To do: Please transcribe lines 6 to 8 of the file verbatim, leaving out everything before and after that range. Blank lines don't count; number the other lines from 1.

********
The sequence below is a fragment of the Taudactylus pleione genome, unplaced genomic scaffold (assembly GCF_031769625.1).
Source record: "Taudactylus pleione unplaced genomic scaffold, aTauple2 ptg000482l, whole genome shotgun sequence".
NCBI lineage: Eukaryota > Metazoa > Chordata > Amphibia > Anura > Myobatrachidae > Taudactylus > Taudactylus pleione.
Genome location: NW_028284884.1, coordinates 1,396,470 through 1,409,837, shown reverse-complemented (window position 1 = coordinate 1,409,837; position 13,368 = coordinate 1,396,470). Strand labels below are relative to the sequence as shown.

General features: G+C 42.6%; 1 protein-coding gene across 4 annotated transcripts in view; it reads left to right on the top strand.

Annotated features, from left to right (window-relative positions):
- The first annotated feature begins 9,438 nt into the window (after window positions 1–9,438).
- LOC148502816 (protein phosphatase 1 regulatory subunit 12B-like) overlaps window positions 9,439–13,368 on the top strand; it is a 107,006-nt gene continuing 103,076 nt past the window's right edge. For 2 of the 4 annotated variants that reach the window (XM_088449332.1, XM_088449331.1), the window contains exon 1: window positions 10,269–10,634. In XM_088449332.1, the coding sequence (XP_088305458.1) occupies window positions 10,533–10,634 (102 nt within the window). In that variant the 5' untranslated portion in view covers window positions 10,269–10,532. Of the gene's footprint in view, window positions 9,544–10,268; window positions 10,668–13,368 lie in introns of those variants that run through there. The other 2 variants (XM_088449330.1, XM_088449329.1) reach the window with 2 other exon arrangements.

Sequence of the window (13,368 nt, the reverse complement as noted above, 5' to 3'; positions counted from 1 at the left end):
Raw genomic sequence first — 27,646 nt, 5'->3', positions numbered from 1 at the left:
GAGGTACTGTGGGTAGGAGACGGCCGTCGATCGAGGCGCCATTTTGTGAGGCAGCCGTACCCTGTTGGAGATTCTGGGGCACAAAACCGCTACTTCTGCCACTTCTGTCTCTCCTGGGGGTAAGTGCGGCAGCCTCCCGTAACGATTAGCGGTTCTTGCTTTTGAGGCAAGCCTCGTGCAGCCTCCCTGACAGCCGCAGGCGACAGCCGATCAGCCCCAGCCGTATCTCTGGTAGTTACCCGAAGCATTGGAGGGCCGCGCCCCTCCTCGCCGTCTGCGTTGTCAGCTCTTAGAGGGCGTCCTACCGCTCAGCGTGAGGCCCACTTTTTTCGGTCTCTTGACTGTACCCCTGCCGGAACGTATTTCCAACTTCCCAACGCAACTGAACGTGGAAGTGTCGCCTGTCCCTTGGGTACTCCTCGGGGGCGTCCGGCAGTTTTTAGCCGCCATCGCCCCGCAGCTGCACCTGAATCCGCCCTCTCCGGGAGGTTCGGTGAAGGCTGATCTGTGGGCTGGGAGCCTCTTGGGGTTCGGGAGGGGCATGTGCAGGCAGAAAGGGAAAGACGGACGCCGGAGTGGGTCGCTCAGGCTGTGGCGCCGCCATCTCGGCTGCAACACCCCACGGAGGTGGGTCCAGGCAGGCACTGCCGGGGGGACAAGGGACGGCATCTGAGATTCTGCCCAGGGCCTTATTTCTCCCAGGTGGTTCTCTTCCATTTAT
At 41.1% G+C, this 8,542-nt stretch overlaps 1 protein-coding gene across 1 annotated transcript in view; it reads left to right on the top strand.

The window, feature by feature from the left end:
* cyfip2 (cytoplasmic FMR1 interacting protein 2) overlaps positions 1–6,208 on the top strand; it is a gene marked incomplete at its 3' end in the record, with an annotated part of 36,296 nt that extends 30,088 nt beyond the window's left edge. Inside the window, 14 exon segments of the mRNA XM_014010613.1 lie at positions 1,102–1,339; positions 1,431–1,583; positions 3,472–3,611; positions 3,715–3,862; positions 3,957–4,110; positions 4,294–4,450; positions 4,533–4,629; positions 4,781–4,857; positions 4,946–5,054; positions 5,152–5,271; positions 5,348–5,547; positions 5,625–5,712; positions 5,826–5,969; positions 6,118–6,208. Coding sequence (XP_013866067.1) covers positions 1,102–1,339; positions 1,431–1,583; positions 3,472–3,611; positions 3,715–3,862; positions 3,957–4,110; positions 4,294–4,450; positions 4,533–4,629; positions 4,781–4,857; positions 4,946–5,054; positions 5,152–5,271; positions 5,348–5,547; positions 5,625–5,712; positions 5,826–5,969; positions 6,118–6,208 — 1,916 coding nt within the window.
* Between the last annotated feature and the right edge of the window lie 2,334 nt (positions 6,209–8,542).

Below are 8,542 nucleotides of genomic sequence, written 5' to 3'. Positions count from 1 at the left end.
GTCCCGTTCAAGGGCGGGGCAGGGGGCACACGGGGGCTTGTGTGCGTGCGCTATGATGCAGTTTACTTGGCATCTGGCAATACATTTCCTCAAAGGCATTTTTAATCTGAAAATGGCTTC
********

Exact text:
Annotated features, from left to right (window-relative positions):
- The first annotated feature begins 9,438 nt into the window (after window positions 1–9,438).
- LOC148502816 (protein phosphatase 1 regulatory subunit 12B-like) overlaps window positions 9,439–13,368 on the top strand; it is a 107,006-nt gene continuing 103,076 nt past the window's right edge. For 2 of the 4 annotated variants that reach the window (XM_088449332.1, XM_088449331.1), the window contains exon 1: window positions 10,269–10,634. In XM_088449332.1, the coding sequence (XP_088305458.1) occupies window positions 10,533–10,634 (102 nt within the window). In that variant the 5' untranslated portion in view covers window positions 10,269–10,532. Of the gene's footprint in view, window positions 9,544–10,268; window positions 10,668–13,368 lie in introns of those variants that run through there. The other 2 variants (XM_088449330.1, XM_088449329.1) reach the window with 2 other exon arrangements.